Certainly in terms of getting out for hiking, cycling, doing things on the River then Wiesbaden is very good.  The lower Taunus Mountains are all around, the Rheingau gives lots of possibilities.  Mainz is just the other side of the Rhein also offering more possibilities to do things.  But a bigger city like Stuttgart would offer more bars and restaurants and probably a better socialising scene. In fact Wiesbaden is probably quiet in this area, but Darmstadt would be worse.  And even Frankfurt is not great (although I hear it has gotten much better recently).

 

Socialising and making new friends in Germany is anyway difficult, and there are plenty of threads on this forum about how the Germans are different in this regard.

 

There are also great links to the rest of Germany.  Munich, Stuttgart, Hamburg, Berlin, Rhein-Ruhr area are all easily reachable by Train, plane and car.  And Frankfurt is the largest airport in Germany (although it also has the highest prices!).

 

Wiesbaden is also very used to American army personal, so you find places that are more open to this and more willing to speak English.  And even local places which have special offers for army personal.

 

Traffic is always an issue in urban areas so you cannot avoid it.  But I hear that Stuttgart has some of the worst in Germany.  This is difficult to say how you will be impacted, because it depends on what roads you will commute down at what times.  You could live is a light traffic area but have to drive down the most congested road in the whole region, or vice versa.  I suggest once you start searching for a place to live that you use google maps to check out the traffic at peak times between there and your place of work (Monday mornings and Friday evenings are the worst).  But the A643 and A66 are both very busy around Wiesbaden in rush hour.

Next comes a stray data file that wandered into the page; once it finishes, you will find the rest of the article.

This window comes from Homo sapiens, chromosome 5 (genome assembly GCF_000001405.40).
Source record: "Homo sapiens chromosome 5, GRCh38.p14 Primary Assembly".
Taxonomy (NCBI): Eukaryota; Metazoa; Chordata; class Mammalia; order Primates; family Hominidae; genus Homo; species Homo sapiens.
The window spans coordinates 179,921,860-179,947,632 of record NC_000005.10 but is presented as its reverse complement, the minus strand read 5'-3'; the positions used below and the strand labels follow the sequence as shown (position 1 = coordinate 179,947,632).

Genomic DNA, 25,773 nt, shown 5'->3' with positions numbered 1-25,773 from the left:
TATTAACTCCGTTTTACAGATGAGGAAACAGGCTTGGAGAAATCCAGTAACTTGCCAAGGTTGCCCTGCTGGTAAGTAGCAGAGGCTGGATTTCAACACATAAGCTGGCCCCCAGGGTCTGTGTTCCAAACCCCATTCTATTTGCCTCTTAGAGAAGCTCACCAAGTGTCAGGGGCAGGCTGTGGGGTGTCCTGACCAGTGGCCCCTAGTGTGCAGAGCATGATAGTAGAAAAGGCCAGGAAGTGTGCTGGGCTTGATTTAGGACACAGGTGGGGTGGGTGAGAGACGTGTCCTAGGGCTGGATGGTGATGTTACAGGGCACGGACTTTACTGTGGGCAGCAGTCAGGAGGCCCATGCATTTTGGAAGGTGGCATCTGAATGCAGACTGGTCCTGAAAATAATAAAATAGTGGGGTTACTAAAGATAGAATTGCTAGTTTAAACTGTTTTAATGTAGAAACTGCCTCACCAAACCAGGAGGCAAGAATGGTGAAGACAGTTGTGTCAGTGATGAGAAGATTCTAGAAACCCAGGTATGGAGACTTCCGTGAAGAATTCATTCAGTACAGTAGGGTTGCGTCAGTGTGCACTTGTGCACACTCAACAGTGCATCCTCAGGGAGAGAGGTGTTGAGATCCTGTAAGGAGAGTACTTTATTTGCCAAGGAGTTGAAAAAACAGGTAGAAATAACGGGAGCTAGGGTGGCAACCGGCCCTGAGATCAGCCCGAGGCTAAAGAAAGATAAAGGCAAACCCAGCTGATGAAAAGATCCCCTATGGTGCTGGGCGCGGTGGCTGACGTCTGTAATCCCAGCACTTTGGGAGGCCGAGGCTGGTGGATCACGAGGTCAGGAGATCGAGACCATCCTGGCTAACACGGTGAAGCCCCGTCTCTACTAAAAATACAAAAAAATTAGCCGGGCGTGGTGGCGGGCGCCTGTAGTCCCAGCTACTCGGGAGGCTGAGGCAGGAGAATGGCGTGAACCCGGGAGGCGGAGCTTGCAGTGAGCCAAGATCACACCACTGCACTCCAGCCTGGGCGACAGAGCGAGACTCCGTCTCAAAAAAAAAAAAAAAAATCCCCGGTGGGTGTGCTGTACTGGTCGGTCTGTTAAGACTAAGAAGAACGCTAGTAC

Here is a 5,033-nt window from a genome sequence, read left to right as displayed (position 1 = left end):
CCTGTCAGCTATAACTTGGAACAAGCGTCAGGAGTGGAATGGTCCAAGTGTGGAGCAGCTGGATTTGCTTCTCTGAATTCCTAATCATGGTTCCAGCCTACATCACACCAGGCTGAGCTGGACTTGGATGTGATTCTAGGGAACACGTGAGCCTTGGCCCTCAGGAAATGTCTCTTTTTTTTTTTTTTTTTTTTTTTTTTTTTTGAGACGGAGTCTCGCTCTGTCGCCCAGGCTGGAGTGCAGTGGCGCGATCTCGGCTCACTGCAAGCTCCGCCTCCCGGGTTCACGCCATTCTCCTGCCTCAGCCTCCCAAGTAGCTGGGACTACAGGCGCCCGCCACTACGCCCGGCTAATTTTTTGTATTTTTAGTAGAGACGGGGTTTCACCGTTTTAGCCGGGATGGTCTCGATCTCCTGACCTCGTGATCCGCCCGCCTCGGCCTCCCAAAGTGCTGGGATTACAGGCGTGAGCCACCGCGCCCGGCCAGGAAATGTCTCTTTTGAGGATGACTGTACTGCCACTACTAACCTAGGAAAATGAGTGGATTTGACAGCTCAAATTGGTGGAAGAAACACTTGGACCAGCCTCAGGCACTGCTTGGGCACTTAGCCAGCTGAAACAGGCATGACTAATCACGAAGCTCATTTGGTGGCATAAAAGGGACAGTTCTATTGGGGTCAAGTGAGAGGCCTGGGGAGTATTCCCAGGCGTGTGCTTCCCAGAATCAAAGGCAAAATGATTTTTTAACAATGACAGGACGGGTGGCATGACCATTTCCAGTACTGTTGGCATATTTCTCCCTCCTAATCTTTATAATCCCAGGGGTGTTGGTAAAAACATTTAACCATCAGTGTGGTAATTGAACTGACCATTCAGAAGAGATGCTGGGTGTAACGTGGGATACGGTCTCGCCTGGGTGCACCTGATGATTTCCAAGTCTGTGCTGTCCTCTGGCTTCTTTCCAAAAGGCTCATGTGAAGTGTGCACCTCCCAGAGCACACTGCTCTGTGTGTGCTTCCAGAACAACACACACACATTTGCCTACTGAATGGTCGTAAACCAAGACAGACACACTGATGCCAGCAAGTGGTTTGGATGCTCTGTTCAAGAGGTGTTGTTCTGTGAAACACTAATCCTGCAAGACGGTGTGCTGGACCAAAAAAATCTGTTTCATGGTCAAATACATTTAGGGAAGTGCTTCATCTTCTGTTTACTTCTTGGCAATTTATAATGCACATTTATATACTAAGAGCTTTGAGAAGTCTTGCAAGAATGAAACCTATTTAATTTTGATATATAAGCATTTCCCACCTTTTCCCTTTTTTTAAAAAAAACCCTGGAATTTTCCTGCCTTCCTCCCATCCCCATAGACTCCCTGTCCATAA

The cost of living is going to be basically the same for most items, it will only be rent which varies.  Food and drink in Germany tends to be very good value for money when compared to many other places in Europe.  So you can eat as cheap or as expensive as you want.

For real estate then Stuttgart will be the most expensive, followed by Wiesbaden and Darmstadt will be much cheaper.  In this index:  https://editionf.com/Hoechsten-Mieten-Deutschlands-Ranking

Stuttgart is the second most expensive in the whole of Germany, Wiesbaden is no 10 and Darmstadt no 16.  Mainz is no 30, and it is just across the river from Wiesbaden, but then if you commute from here you will have traffic issues.  Of course the further out of town you go, the cheaper the rent becomes.

 

For looking for apartments then you can use this website:  https://www.immobilienscout24.de/ to get an idea as to what is available.  If you download the app onto your tablet/phone then this is actually available in English.

 

 

Although it is not far away, I have not been to Darmstadt (other than a shopping complex on the outskirts).  So I can't tell you what it is like as a city (although maybe that says enough already, because I have been to many other places in the area).  But it does have a good university and many colleagues of mine went there and still live there.  So I don't think it is bad, just unspectacular. 

 

 

 

 

 

 

 

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I have been in traffic jams on the motorway at Stuttgart at midnight.

 

Not saying any more than that.

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Of your choices, and based on your criteria, I think Darmstadt would be the best choice.

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3 hours ago, optimista said:

I have been in traffic jams on the motorway at Stuttgart at midnight.